Something Familiar, Something New: OFAC’s Compliance Program Framework
The U.S. Department of the Treasury’s Office of Foreign Asset Controls (“OFAC”), the U.S. agency responsible for administering and enforcing economic and trade sanctions has released “A Framework for OFAC Compliance Commitments” (the “Framework”). The Framework outlines what OFAC views to be the five essential components of a Sanctions Compliance Program: (i) management commitment; (ii) risk assessment; (iii) internal controls; (iv) testing and auditing; and (v) training. Companies engaging in cross-border transactions would be well-advised to review and update their compliance programs to ensure that they incorporate these essential sanctions compliance benchmarks.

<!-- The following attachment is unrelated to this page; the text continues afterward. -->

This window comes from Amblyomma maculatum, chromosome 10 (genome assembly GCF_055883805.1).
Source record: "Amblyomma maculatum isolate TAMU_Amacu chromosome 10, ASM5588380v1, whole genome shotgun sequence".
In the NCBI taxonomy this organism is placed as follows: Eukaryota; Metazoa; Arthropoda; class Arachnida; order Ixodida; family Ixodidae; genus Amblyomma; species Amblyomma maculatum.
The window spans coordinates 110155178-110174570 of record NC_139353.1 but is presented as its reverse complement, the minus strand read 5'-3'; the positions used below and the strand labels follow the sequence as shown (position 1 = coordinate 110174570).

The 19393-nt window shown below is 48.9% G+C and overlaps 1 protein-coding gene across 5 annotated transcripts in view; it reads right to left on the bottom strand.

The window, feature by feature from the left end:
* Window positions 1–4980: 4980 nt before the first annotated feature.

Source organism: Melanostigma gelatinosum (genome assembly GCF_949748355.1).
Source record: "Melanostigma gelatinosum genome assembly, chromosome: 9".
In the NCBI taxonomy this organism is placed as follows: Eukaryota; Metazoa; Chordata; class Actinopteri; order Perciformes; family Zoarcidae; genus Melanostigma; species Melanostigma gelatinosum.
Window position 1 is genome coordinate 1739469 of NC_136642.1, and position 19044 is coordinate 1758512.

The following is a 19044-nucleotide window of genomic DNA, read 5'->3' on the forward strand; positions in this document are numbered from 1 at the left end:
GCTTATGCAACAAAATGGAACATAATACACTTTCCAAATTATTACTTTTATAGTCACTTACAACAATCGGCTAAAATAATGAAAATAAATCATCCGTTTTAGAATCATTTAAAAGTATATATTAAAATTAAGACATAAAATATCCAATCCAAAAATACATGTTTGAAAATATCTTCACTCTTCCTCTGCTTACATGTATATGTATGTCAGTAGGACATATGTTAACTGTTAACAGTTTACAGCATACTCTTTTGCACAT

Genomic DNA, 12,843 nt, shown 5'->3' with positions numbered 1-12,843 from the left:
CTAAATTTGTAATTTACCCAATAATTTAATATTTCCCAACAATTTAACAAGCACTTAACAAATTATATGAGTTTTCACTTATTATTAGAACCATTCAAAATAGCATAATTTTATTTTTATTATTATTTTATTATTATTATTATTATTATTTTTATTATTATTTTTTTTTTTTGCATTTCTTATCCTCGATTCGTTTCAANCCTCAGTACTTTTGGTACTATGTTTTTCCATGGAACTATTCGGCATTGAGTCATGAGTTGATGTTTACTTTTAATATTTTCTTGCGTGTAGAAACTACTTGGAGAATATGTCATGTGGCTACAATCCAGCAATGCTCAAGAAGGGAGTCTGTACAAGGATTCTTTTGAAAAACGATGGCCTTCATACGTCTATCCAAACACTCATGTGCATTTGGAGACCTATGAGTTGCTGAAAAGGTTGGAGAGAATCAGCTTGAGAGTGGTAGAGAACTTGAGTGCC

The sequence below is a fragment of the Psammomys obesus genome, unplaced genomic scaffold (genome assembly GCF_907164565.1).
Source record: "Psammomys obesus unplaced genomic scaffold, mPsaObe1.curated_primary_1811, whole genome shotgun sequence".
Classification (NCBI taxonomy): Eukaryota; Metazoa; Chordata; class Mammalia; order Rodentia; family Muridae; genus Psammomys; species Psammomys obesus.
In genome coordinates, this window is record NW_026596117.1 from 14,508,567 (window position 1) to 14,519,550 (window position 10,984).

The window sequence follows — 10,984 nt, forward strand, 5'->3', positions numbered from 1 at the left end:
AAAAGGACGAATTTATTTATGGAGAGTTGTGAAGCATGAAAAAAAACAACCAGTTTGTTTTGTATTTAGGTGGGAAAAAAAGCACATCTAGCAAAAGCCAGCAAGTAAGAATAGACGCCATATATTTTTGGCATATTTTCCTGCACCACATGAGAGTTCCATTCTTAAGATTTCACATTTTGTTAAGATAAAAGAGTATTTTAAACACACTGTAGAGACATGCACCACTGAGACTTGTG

Clarity or Confusion: New DOJ Guidance for Evaluating Corporate Compliance Programs
On April 30, 2019, the U.S. Department of Justice's Criminal Division released an updated version of its Evaluation of Corporate Compliance Programs, which provides guidance to prosecutors in evaluating a corporation's compliance program. The announcement and publication of the updated evaluation guidance, while anticipated by many, came with no forewarning from DOJ. As such, the question remains: does the new guidance provide additional clarity or just increase confusion with regard to how federal prosecutors will evaluate corporate compliance programs? Upon close review, our assessment is that DOJ's 2019 update takes the next step in providing clarity and a structure to understand what DOJ expects in an effective compliance program.